CASE STUDY

Using Universal Design to Make the Built Environment More Accessible

Wheelchair and stroller-friendly ramps pave the way around Gardens by the Bay, winning them a Building Construction Authority Universal Design Mark Platinum rating. Photo credit: gibbyli
Wheelchair and stroller-friendly ramps pave the way around Gardens by the Bay, winning them a Building Construction Authority Universal Design Mark Platinum rating. Photo credit: gibbyli

Singapore is making buildings and living and work spaces accessible to all. 

Overview

Retrofitting and revamping access to all buildings in a whole country is a massive task. The Building and Construction Authority has been driving the Singapore government’s efforts in creating a barrier-free country that is accessible to people of all ages and abilities. Since the Code on Barrier-Free Accessibility in Buildings was implemented in 1990, the accessibility of buildings in Singapore has improved significantly. As the Code was applied only to new building projects, the Building Construction Authority had to come up with various ways to upgrade the existing building stock. This was a enormous task, given the sheer number of properties built before the Code came into effect.

This case study was adapted from Urban Solutions of the Centre for Liveable Cities in Singapore.

Challenges

Along with Singapore’s rapid urbanization from the 1950s to 1980s, a dense, high-rise built environment was created. As the majority of the population then was young and able, the need to provide barrier-free accessibility was not a critical concern. The focus was on maximizing land resources for the economic and social needs of a growing population.

The year 1990 saw a milestone in Singapore’s accessibility efforts. Although the population was still fairly young, the Code on Barrier-Free Accessibility in Buildings was introduced to help improve accessibility standards, especially for wheelchair users. The design and construction requirements set out in the Code were mandatory for all new building projects. The Code benefits anyone with physical limitations, including elderly individuals who are not wheelchair bound.

It had been estimated that between 2006 and 2030, the number of senior citizens, many of whom would face deteriorating physical abilities, would increase threefold. Thus, the goal of cultivating an inclusive built environment that supported “ageing-in-place” was conceived, to help individuals adapt to ageing in their homes—surroundings familiar to them. This would also allow families to care for older members more easily.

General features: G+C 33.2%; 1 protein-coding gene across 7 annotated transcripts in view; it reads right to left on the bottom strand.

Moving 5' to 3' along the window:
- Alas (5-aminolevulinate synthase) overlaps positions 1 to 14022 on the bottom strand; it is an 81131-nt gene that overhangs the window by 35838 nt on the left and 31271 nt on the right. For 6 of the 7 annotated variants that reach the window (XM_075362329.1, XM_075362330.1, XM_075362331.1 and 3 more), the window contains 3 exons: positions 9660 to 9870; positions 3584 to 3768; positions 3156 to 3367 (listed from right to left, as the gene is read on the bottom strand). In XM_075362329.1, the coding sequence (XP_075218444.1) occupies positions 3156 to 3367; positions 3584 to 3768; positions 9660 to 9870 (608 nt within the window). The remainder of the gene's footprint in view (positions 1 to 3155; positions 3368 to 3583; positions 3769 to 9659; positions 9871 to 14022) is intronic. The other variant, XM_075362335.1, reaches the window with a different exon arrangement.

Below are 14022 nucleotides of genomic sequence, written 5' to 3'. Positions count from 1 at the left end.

The Building Construction Authority has incorporated the concept of universal design, or “design for all,” into its mission to address the needs of people of all ages and abilities. With this goal, a key challenge was upgrading the large existing stock of buildings built before the 1990 Accessibility Code came into force. There was also a need to go beyond providing barrier-free accessibility within buildings and ensure that the surroundings of buildings are similarly barrier-free.

Solutions

In 2006, the Building Construction Authority started a big push for universal design with the launch of the Accessibility Master Plan. Holistic and collaborative in nature, the plan allows the Building Construction Authority to work with other government agencies to tackle the challenges of creating a user-friendly built environment in Singapore.

To address older buildings that were not barrier-free, the Building Construction Authority implemented an accessibility upgrading program from 2006 to 2011, targeting buildings and areas regularly visited by the public.

Since 2007, the Building Construction Authority has been advising government agencies on the upgrading of public-sector buildings with a set of basic features for accessibility, which covers the approach to buildings and the first story of the buildings, including a toilet on that level. The Building Construction Authority has also played a role in facilitating and monitoring the upgrading process.

To incentivize owners of private-sector buildings to upgrade their premises to be barrier-free, the Building Construction Authority introduced the Accessibility Fund in 2007, which co-pays up to 80% of the total cost of refurbishing buildings to include basic accessibility features. In particular, the Building Construction Authority worked with building owners to improve accessibility along Orchard Road, a popular shopping district where most of the buildings were built before the introduction of mandatory requirements in 1990.